necessarily valueless, In fact it may be very usefulindeed to a manufacturer or a government departmentto know that a particular line of proposed developmentwould be fruitless for themselves and/or for theircompetitors.Action Research is often conducted by practitioners ofone or other of the useful arts, such as medicine,teaching or business, or, indeed, ff any of the otherdisciplines embraced by design education, rather thanby professional researchers. Here, I shall be using theterm ‘practitioner' to cover all or any of these. I shall behaving a lot more to say about practitioner research andAction Research later on.Option Research Is more limited in scope, beingpursued only to the point where sufficient informationhas been produced to enable the manager orpolicymaker who commissioned it to take a decision onthe given issue. Most Option Research is highlysituation-specific, that is, valid only in theCircumstances of the situation enquired into.Conducted properly it is nevertheless a systematicenquiry whose goal is knowledge. Much market andbusiness research falls into this category. Very littleOption Research is ever published, however.Consequently, it is regarded with the greatest suspicionby orthodox scientists. It is widely regarded as ineligiblefor the title 'research', and is rarely recognised assuitable for registration for a research degree.Science is concerned with explanation. What can beobserved? What events can be recorded? How doesthis, that or the other event proceed? What is the causeof this or that? The scientific ideal, not always achieved,is to produce explanations that have enduring validity.Most particularly, the scientific ideal is to produceexplanations that remain valid when tested in wider andwider fields of application, and which therefore offersome powers of prediction.
 
Archer,
The Nature of Research,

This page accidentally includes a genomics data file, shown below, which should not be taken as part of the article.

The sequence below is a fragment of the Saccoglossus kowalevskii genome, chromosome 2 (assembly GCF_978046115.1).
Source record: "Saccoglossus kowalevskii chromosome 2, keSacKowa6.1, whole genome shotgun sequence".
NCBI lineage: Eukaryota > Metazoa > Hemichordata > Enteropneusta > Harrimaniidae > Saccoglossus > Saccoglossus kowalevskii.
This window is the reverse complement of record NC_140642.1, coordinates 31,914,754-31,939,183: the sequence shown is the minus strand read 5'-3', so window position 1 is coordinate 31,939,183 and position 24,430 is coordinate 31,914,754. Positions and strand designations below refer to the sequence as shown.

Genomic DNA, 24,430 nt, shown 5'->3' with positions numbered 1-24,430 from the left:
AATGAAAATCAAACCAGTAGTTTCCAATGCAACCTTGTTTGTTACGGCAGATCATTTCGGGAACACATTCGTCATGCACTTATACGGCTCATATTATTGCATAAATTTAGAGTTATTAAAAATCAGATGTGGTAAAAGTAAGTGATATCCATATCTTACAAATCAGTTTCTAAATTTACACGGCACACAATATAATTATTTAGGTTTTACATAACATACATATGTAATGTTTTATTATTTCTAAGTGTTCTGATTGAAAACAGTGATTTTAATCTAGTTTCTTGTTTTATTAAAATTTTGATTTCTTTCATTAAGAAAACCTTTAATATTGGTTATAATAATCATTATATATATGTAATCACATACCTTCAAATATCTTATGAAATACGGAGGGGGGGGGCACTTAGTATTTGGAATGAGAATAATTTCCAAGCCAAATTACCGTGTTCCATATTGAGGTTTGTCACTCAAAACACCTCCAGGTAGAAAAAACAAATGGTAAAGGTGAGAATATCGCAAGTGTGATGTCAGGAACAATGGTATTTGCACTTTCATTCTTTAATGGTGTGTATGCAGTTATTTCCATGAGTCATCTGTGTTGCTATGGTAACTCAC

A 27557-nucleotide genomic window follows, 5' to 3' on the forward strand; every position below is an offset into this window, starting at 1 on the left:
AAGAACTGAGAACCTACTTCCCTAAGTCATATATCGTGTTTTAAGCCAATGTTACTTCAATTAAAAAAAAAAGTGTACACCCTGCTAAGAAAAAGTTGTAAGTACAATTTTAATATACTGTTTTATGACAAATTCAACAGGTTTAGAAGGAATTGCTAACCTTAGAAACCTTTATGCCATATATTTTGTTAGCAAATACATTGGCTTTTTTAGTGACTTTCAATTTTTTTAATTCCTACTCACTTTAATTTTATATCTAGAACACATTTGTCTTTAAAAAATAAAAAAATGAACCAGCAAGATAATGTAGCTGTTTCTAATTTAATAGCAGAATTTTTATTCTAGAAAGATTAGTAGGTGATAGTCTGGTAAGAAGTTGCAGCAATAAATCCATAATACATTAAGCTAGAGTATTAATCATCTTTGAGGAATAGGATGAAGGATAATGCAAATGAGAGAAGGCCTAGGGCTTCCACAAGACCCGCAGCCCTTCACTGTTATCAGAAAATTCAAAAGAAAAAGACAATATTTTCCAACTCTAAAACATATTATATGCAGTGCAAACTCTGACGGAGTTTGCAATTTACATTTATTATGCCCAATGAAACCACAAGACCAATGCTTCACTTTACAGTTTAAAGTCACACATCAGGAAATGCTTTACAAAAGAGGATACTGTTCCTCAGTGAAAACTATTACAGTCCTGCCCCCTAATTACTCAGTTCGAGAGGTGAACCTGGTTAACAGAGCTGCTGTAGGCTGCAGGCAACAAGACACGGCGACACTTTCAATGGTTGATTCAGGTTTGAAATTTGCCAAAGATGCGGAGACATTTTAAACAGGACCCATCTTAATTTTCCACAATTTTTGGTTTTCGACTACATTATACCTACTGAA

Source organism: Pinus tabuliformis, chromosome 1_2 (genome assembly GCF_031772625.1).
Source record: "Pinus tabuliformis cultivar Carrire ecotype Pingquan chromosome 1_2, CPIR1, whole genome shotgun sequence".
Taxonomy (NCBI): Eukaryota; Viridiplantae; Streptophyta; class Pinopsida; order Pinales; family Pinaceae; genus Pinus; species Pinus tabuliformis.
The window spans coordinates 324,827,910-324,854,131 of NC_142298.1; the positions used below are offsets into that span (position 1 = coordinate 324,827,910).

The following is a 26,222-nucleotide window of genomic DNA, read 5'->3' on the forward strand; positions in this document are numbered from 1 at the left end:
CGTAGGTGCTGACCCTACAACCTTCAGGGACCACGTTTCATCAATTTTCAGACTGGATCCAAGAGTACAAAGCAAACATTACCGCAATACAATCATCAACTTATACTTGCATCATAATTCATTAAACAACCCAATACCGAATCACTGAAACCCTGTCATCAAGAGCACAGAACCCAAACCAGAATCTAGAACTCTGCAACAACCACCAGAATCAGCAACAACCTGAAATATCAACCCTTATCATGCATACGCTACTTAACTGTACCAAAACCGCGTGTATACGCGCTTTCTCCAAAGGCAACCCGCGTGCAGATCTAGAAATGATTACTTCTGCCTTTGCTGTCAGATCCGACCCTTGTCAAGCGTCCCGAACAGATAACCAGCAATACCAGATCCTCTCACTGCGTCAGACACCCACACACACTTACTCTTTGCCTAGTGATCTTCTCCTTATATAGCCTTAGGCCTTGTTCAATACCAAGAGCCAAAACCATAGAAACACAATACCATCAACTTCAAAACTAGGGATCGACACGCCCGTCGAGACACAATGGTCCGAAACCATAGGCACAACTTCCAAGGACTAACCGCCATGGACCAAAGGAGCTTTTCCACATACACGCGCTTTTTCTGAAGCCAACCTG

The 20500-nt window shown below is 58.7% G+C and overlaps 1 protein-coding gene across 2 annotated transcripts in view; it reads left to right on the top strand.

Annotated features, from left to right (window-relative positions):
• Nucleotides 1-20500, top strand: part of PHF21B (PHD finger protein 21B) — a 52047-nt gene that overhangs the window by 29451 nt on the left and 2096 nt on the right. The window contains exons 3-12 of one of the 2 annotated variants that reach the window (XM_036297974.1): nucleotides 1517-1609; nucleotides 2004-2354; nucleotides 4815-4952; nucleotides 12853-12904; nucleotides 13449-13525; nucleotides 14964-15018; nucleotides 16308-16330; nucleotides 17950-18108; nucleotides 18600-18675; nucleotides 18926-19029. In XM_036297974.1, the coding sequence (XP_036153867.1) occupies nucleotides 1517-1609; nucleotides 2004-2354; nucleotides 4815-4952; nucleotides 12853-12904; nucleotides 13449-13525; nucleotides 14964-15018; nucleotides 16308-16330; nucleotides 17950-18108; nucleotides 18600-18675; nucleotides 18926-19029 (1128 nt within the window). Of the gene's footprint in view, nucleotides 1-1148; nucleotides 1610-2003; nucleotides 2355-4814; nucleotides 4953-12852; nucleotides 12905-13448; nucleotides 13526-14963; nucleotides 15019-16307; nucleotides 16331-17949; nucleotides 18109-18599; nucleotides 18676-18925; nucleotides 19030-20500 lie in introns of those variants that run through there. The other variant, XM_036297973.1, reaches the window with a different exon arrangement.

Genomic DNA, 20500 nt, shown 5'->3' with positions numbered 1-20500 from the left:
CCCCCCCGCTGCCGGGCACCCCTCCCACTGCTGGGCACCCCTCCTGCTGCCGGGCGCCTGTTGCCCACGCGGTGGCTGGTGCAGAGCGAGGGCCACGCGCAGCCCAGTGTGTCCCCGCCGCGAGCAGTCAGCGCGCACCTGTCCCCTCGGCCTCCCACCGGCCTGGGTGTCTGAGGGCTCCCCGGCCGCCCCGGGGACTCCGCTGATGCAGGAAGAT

Codesign January 1995
Science has many branches, from anthropology toastrophysics. However, Science is not defined by itssubject matter. Science is defined by its intellectualapproach. The range of subjects that have beenaddressed by Science, and which have ceased to bepreserve of myth, fable and metaphysics, has continuedto expand throughout the history of mankind'sendeavours. Scientists have the right to turn their mindsto anything, as long as they do it scientifically.But what do we mean by 'doing it scientifically? Thetraditional Western perception of a correct scientificapproach, still held by many to the present day, isbased on ground rules that were first systematically setout by Francis Bacon in 1620. The whole process ischaracterised as being empirical (that is, based uponevidence obtained in the real world), objective (that is,free from the influence of value judgements on the partof the observer), and inductive (that is, moving from theobservation of specific instances to the -formulation ofgeneral laws). Intellectual processes of any sort that failthe tests of empiricism, objectivity and inductivereasoning are dismissed as unscientific and unreliable.So goes the Baconian paradigm,However, amongst philosophers of science, andamongst scientists working at the more advanced levelsof scientific endeavour, the last three decades haveseen a complete overturning of the Baconian paradigmfor the conduct of scientific enquiry. Chief amongst therevolutionaries has been Karl Popper, mathematicianand philosopher, who is living today. His not verynumerous, but highly influential, works on thephilosophy of science have been published in Englishat intervals since 1959 (his earliest works, from 1934,were written in German), They have had a profoundeffect that reaches far beyond the bounds ofconventional science. In them, he has rejected thewhole traditional Baconian view of scientific method,and replaced it with another. His argument begins bypointing out the logical asymmetry between verificationand falsification. His own well-known example runs likethis: